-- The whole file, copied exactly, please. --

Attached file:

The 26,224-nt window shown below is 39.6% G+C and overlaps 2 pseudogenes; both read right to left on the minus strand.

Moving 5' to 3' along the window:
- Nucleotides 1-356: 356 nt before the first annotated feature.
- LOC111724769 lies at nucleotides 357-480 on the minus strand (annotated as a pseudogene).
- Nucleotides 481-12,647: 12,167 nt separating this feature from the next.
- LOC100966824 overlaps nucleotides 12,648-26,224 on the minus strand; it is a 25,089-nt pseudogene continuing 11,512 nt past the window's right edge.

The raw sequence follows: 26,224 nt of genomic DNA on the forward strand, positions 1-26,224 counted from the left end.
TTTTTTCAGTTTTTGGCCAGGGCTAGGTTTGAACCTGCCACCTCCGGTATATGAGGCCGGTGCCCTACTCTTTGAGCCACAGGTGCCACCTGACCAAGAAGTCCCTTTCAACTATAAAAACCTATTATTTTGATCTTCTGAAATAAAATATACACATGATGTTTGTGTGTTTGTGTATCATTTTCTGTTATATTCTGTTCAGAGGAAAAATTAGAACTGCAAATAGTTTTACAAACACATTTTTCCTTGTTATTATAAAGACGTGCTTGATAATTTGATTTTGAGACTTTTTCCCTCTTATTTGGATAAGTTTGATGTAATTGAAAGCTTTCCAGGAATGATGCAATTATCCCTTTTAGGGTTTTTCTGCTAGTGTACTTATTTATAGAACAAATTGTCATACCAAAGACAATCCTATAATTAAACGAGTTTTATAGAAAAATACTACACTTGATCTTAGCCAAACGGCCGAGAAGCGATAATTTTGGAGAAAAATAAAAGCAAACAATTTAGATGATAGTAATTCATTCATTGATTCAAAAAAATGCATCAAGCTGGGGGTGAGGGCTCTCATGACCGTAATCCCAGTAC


The 26,224-nt window shown below is 39.6% G+C and overlaps 2 pseudogenes; both read right to left on the minus strand.

Moving 5' to 3' along the window:
- Nucleotides 1-356: 356 nt before the first annotated feature.
- LOC111724769 lies at nucleotides 357-480 on the minus strand (annotated as a pseudogene).
- Nucleotides 481-12,647: 12,167 nt separating this feature from the next.
- LOC100966824 overlaps nucleotides 12,648-26,224 on the minus strand; it is a 25,089-nt pseudogene continuing 11,512 nt past the window's right edge.

The raw sequence follows: 26,224 nt of genomic DNA on the forward strand, positions 1-26,224 counted from the left end.
TTTTTTCAGTTTTTGGCCAGGGCTAGGTTTGAACCTGCCACCTCCGGTATATGAGGCCGGTGCCCTACTCTTTGAGCCACAGGTGCCACCTGACCAAGAAGTCCCTTTCAACTATAAAAACCTATTATTTTGATCTTCTGAAATAAAATATACACATGATGTTTGTGTGTTTGTGTATCATTTTCTGTTATATTCTGTTCAGAGGAAAAATTAGAACTGCAAATAGTTTTACAAACACATTTTTCCTTGTTATTATAAAGACGTGCTTGATAATTTGATTTTGAGACTTTTTCCCTCTTATTTGGATAAGTTTGATGTAATTGAAAGCTTTCCAGGAATGATGCAATTATCCCTTTTAGGGTTTTTCTGCTAGTGTACTTATTTATAGAACAAATTGTCATACCAAAGACAATCCTATAATTAAACGAGTTTTATAGAAAAATACTACACTTGATCTTAGCCAAACGGCCGAGAAGCGATAATTTTGGAGAAAAATAAAAGCAAACAATTTAGATGATAGTAATTCATTCATTGATTCAAAAAAATGCATCAAGCTGGGGGTGAGGGCTCTCATGACCGTAATCCCAGTAC